Hastings Business Law Journal


John J. Chung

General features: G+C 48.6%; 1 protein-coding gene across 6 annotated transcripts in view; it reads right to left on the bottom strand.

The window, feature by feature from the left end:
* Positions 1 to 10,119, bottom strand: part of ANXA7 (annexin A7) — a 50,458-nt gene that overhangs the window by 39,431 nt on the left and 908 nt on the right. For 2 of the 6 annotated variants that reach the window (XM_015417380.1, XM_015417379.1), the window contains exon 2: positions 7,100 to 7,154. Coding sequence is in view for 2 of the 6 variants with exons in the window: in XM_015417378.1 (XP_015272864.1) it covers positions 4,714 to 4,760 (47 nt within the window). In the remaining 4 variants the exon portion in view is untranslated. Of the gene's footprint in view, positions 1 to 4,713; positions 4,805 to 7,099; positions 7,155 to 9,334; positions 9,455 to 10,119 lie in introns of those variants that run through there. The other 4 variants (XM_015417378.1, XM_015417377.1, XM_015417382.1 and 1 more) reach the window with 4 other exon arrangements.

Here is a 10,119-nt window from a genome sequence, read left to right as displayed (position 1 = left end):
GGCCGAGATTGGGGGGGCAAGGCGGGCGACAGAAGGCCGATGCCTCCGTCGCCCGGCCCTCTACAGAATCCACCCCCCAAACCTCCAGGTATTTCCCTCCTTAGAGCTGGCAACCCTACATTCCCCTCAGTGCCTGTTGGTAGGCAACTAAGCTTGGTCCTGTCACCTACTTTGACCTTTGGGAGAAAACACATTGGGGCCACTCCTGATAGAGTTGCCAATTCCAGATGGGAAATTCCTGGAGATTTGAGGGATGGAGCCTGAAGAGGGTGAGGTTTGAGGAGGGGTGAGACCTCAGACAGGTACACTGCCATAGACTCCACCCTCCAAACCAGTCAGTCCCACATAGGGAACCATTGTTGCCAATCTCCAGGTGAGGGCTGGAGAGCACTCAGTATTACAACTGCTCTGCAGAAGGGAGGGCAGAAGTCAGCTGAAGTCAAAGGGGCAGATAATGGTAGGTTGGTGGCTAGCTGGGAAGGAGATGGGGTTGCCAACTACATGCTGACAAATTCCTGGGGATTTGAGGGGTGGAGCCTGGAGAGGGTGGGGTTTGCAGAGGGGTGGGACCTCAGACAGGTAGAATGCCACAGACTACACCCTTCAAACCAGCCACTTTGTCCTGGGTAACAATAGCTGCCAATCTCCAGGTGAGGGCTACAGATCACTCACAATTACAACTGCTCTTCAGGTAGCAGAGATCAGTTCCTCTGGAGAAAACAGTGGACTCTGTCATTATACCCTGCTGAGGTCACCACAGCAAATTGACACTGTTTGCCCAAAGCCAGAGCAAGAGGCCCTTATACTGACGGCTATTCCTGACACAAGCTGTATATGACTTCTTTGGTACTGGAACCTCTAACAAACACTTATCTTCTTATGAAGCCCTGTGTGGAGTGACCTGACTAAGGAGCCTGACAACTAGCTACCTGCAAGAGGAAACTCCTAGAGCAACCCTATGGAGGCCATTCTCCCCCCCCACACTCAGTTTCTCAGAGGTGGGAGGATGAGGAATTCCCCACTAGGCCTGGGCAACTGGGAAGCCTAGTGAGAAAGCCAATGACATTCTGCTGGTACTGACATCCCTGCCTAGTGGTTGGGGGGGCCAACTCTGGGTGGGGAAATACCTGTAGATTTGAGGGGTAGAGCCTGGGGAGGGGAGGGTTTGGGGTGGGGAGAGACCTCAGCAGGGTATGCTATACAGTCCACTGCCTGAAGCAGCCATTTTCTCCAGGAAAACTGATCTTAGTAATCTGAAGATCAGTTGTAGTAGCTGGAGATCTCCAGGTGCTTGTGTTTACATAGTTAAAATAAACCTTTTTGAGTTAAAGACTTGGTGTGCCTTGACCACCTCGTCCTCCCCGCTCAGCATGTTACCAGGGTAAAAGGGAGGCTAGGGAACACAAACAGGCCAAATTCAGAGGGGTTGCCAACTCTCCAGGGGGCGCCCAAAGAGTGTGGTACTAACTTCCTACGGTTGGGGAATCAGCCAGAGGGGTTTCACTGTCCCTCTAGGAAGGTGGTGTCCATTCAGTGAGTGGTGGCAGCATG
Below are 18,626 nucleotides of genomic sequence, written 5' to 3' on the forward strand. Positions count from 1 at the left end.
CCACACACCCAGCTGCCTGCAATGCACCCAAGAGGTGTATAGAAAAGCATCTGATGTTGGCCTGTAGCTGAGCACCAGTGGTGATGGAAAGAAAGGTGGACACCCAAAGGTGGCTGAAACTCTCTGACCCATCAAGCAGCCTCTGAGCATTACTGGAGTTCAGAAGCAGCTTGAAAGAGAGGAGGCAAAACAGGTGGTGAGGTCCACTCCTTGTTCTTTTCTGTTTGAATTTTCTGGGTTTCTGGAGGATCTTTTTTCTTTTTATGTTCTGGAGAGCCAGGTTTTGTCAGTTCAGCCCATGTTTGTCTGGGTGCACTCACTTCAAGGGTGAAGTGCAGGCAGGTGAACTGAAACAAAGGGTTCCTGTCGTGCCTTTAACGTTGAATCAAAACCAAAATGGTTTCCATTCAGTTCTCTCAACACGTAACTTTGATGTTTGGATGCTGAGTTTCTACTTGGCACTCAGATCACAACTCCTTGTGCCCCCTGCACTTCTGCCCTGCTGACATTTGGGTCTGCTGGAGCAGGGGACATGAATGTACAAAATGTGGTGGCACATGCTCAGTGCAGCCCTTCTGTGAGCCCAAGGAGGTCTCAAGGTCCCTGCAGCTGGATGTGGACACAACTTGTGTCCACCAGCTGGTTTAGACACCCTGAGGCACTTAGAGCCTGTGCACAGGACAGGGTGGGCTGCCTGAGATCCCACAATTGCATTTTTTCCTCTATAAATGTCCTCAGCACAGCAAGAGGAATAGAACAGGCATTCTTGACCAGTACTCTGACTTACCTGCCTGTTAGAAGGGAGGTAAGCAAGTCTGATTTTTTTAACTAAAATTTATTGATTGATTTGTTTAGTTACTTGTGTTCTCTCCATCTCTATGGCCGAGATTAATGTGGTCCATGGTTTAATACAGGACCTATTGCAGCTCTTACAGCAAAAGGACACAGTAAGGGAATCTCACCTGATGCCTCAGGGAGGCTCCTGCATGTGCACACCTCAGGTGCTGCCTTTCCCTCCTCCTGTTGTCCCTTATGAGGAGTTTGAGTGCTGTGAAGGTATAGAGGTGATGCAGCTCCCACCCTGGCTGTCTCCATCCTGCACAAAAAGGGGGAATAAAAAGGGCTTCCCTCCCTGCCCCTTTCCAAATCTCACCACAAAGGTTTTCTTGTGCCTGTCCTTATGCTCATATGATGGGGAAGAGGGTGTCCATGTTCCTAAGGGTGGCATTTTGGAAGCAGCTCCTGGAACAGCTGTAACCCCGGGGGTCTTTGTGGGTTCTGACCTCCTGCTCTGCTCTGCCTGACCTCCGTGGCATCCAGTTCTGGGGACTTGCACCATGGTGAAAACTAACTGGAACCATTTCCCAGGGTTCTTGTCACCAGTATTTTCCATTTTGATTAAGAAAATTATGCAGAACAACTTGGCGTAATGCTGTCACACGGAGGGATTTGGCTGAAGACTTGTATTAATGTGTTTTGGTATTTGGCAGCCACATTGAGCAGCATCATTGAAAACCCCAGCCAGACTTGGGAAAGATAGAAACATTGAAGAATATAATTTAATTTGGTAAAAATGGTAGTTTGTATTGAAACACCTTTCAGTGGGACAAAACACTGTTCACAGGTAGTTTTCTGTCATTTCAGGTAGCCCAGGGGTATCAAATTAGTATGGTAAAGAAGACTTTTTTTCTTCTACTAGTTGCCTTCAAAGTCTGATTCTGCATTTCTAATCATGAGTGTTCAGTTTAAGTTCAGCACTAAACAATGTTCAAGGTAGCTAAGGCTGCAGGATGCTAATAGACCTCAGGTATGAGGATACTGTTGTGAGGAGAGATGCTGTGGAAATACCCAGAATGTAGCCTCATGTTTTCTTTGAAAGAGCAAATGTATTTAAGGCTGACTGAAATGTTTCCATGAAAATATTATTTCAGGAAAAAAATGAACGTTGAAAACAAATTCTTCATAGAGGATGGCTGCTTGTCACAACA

The title of this paper is a nod to Simulacra and Simulation by post-modernist philosopher Jean Baudrillard. This paper explores the meaning and nature of money, and the form in which money exists today. The author begins by asking such basic questions as "what is money" and explores the history and development of money. We live in a world of increasingly transient and stunning wealth, a world where billionaires are as common as millionaires once were, where fortunes are gained and lost overnight, and of inexplicable wealth inequality. The author contends that the current state exists because money is a pure simulacrum that has taken on a reality of its own, unfettered by the forgotten principle that money's significance was once limited to the role of a symbol of an underlying thing of value. Money has now become a thing in and of itself, with value, existence and purpose that is independent of any material value. When money became released from its role as symbol, the foundation was laid for the world we live in today. However, this new economic reality should not come as much of a surprise. The Supreme Court's landmark decisions in the Legal Tender Cases of the last half of the nineteenth century provided notice (or warning, depending on one's perspective) of the role of money today, and foreshadowed Baudrillard's analyses of money in the 1970s. The Legal Tender cases were at one time viewed as perhaps the most important cases decided by the Court, but have faded into obscurity as questions of the nature of money came to be viewed as pointless or long-settled. However, the author contends that the recent unprecedented collapse of the financial markets may lead scholars to again start asking questions about the foundational principles upon which our economy rests.